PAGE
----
The relevance of these elements as risk factors can be attributed to the fact that environments with wet areas, whether flooded expanses or rivers, favor the multiplication of Culicoides.30 Similarly, environments rich in vegetation, such as forests, offer favorable conditions for the proliferation of the vector since, in both circumstances, insects are attracted due to moisture, organic matter, and shelter.31 This condition increases the possibility of sheep having contact with vectors, increasing their risk of being exposed to BTV.


Given these results, the occurrence of anti-BTV antibodies in the sheep flocks in Paraná was moderate, indicating that the viral agent is present in herds in the state and that mixed cattle and sheep breeding; the occurrence of abortion; and the presence of flooded areas, rivers, or riparian forests favor contact of this species with the infectious agent. This is the first study to define risk factors for BTV infection in sheep in the southern region of Brazil.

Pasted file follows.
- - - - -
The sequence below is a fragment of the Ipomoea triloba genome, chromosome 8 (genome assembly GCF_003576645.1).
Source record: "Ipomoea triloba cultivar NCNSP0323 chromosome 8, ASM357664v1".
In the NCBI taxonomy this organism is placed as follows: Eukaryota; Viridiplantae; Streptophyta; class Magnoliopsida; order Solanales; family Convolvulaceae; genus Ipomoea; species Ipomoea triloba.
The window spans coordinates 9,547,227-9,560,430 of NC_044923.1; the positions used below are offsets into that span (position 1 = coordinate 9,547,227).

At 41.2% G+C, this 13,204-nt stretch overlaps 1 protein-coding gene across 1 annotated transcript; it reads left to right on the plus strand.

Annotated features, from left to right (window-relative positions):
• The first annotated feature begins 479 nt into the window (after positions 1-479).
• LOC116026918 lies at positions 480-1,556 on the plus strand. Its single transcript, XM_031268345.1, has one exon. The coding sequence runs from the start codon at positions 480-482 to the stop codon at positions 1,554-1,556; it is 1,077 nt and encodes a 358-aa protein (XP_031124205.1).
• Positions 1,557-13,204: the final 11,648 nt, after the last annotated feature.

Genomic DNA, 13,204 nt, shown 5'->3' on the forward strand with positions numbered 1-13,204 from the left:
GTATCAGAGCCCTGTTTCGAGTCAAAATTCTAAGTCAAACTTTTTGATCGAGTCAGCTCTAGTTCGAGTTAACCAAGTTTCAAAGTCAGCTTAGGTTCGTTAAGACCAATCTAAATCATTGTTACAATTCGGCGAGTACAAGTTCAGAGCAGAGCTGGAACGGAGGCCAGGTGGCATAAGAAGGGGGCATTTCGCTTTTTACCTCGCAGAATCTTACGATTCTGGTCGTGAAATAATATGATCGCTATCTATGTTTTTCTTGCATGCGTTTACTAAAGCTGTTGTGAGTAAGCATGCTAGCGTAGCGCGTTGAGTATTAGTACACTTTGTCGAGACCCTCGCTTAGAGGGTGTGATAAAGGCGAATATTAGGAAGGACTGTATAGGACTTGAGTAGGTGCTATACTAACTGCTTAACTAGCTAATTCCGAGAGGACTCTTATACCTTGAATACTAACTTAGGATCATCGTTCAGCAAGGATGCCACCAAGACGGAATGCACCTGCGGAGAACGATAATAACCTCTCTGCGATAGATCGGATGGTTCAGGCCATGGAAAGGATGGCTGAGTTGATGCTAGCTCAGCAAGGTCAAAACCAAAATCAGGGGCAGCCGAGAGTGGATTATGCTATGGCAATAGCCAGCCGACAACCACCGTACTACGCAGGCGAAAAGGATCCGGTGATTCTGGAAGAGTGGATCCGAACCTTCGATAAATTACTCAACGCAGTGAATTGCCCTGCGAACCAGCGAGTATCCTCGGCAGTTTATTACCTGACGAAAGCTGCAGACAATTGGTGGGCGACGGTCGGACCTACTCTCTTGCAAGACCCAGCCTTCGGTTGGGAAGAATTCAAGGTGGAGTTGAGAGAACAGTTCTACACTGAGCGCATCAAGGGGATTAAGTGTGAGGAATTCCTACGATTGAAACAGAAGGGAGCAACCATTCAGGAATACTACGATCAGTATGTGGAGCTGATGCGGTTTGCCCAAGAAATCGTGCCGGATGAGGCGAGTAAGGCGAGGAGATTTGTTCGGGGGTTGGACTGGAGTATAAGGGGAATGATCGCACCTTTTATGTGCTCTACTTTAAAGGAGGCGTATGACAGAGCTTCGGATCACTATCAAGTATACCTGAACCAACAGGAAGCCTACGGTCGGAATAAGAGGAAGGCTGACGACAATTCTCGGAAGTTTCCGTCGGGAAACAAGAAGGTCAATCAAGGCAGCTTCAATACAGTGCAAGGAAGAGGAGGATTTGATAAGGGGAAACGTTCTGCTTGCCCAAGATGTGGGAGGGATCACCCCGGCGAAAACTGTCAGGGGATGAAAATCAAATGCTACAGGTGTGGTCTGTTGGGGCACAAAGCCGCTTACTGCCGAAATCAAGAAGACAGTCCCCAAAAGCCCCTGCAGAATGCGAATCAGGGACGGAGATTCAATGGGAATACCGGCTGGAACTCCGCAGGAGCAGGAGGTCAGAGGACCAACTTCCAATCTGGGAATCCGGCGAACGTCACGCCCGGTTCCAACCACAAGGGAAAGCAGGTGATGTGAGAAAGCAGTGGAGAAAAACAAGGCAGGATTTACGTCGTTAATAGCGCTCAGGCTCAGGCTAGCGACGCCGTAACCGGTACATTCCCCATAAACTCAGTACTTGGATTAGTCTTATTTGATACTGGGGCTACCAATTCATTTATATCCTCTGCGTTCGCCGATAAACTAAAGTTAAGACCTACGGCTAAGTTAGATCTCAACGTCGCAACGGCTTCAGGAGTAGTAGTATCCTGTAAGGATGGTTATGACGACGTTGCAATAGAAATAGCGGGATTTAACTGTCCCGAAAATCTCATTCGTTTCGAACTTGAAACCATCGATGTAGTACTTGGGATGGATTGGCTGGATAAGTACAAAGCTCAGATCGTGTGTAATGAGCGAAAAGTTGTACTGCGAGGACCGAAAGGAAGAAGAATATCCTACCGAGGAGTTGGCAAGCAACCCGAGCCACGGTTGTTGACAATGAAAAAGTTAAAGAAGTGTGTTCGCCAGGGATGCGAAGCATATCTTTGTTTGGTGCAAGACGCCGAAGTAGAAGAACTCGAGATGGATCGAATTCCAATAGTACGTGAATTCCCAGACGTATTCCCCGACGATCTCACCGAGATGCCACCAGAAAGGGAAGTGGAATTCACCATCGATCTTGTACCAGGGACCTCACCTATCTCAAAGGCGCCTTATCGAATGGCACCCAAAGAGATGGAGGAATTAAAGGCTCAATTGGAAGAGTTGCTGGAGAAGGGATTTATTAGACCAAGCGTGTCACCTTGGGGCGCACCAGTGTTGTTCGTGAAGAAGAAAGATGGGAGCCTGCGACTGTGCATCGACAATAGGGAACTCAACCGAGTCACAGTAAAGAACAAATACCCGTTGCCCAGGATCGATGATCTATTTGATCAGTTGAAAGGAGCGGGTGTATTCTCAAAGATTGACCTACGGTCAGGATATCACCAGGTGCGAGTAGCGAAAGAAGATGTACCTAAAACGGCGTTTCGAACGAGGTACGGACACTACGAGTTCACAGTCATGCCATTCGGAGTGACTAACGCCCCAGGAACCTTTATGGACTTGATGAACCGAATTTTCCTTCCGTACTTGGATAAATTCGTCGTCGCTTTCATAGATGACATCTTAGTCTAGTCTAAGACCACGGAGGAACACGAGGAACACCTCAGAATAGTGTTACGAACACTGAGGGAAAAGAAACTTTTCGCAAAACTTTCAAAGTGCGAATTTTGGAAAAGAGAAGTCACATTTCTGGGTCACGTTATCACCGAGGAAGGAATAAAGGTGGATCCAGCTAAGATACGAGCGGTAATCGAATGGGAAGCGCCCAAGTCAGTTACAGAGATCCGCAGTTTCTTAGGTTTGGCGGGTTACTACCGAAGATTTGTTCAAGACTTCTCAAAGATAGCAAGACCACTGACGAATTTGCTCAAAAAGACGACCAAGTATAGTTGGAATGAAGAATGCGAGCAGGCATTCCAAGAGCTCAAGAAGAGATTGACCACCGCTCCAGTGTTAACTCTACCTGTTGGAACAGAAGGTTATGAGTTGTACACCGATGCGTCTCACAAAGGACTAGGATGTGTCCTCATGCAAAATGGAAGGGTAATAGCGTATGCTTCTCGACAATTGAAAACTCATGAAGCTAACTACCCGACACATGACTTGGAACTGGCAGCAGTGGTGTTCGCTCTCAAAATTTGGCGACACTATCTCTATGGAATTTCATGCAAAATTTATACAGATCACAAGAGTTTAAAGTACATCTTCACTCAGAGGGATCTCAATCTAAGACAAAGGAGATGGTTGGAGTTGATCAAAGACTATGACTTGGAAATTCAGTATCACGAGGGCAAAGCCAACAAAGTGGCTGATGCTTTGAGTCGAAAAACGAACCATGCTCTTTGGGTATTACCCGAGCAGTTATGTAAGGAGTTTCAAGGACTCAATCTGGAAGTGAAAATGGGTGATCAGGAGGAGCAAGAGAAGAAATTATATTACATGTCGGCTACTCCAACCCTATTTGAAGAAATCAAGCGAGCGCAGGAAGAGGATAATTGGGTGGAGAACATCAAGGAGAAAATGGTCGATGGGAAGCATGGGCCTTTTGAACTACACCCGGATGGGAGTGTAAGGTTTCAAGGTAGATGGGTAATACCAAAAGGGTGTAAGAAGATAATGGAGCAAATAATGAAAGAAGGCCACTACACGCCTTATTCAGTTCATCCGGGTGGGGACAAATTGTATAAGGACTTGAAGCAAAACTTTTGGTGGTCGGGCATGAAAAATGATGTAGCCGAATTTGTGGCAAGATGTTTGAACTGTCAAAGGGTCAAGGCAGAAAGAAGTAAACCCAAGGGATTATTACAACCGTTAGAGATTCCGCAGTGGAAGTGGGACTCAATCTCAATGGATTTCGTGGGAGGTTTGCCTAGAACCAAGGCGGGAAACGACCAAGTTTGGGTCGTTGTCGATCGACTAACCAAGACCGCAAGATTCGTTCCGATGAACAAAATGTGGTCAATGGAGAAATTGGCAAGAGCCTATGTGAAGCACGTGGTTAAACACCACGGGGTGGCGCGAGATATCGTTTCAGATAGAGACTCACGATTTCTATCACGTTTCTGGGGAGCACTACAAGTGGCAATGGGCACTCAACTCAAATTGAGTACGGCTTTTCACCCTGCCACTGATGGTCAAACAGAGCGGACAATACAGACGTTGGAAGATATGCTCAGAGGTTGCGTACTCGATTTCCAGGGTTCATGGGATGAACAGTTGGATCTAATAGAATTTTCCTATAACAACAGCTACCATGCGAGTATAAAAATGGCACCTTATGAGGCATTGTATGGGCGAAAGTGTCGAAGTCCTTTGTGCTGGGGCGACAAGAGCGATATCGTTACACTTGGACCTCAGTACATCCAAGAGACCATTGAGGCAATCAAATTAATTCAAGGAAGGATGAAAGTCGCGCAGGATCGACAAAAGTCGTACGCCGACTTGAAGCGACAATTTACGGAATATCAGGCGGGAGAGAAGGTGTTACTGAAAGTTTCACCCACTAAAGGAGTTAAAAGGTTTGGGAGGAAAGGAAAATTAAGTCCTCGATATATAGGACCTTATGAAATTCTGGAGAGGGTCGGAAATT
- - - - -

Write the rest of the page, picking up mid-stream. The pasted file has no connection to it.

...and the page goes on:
Further studies are necessary to determine the seroprevalence and risk factors for BTV infection in sheep and to increase epidemiological surveillance and the implementation of virus control measures in different animal species.



Conflicts of interest

The authors declare no conflict of interest.